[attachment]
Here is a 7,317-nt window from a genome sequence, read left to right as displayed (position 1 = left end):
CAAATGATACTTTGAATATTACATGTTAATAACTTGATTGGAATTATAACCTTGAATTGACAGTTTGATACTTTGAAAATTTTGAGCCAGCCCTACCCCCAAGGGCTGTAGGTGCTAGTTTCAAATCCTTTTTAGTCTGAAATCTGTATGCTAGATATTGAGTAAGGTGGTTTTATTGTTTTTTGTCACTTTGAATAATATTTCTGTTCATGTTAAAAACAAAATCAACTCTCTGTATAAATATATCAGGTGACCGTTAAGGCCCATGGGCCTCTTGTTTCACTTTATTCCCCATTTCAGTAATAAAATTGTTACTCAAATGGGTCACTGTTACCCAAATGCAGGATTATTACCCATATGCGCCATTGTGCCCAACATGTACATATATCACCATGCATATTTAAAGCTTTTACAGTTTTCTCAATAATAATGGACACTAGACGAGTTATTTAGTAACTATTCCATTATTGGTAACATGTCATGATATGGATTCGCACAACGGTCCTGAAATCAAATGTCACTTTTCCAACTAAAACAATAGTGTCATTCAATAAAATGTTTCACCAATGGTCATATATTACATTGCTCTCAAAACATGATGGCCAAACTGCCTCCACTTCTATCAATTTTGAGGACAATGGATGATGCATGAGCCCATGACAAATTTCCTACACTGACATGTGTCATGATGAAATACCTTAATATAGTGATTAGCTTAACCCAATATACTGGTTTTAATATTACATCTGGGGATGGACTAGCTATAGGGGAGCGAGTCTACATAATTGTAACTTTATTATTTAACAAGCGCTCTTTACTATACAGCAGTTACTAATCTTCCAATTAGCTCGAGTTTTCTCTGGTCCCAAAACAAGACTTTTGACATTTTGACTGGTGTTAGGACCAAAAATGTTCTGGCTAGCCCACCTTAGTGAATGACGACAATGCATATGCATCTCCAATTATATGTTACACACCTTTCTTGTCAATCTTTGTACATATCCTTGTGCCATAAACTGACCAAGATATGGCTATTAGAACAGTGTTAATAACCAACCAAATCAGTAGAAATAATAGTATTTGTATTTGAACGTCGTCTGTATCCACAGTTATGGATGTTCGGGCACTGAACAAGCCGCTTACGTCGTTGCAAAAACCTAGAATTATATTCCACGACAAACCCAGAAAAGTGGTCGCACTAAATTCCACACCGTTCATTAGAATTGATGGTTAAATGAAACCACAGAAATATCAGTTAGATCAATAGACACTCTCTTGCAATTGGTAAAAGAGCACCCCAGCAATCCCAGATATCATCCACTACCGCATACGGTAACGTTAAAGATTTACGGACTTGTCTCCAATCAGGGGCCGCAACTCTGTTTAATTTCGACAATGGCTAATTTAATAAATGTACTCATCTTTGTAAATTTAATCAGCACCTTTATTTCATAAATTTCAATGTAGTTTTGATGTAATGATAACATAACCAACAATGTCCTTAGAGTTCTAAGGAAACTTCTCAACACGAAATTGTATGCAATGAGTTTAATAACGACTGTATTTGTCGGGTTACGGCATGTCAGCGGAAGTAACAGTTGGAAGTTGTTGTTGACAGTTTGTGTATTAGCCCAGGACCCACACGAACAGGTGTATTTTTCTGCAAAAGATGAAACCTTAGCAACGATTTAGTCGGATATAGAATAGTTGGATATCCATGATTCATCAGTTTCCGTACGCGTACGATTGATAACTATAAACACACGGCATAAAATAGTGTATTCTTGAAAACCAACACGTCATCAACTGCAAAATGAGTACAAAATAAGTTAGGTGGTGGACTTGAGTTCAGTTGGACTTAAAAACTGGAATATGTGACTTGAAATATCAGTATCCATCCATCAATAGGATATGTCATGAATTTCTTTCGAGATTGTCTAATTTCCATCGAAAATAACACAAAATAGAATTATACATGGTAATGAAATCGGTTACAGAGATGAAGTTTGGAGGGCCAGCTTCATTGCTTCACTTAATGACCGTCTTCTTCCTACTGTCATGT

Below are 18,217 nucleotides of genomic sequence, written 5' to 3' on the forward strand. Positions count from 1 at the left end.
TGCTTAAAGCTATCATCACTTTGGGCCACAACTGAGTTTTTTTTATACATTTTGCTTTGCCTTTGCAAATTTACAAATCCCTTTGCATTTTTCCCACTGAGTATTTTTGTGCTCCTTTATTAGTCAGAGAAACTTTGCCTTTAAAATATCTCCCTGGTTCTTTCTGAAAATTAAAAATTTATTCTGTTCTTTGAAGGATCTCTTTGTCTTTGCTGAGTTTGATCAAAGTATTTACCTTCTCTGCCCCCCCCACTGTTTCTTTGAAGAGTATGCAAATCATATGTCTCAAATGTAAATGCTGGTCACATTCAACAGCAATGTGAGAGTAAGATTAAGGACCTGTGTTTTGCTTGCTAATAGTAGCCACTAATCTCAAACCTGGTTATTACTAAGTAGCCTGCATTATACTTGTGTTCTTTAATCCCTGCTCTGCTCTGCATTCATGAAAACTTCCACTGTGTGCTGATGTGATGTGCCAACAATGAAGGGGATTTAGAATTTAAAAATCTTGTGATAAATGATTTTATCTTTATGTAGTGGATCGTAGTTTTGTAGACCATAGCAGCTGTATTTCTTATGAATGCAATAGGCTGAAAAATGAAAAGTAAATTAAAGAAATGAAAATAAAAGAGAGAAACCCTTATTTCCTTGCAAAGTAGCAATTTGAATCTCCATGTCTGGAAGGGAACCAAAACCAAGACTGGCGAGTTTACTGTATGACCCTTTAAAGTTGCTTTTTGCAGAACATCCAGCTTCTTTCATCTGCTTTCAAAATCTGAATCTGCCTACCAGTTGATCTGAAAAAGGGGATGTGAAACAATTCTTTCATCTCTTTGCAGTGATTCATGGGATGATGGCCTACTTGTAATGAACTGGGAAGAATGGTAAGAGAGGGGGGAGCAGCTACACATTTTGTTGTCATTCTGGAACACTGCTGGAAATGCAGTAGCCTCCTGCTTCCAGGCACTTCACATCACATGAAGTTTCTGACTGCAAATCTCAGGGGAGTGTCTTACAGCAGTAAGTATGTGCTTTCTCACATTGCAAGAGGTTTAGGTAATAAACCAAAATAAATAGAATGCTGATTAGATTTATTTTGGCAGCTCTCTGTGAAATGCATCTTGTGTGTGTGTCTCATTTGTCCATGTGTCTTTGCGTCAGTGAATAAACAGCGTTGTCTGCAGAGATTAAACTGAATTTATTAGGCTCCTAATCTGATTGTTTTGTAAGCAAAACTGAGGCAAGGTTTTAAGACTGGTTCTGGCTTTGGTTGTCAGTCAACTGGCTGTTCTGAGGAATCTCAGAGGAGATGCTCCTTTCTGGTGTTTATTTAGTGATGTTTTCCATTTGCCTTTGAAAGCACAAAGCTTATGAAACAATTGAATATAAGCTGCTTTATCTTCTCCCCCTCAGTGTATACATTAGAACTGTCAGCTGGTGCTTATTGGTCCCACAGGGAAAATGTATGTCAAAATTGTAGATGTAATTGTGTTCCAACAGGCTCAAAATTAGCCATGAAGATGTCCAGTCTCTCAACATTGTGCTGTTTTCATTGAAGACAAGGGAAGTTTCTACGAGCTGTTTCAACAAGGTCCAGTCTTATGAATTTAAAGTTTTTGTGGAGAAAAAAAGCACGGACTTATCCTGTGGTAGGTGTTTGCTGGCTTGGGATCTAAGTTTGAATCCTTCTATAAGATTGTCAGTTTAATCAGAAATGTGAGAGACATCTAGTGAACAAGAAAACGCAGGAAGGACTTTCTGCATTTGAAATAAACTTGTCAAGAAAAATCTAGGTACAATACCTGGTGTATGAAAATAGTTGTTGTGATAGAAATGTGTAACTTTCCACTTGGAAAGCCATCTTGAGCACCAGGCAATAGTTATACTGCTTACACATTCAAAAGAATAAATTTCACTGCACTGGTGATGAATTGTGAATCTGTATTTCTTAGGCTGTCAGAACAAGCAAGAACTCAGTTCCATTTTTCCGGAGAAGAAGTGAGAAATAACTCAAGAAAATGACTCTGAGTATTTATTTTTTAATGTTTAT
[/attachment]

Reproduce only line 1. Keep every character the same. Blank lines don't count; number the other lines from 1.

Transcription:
Here is a 7,317-nt window from a genome sequence, read left to right as displayed (position 1 = left end):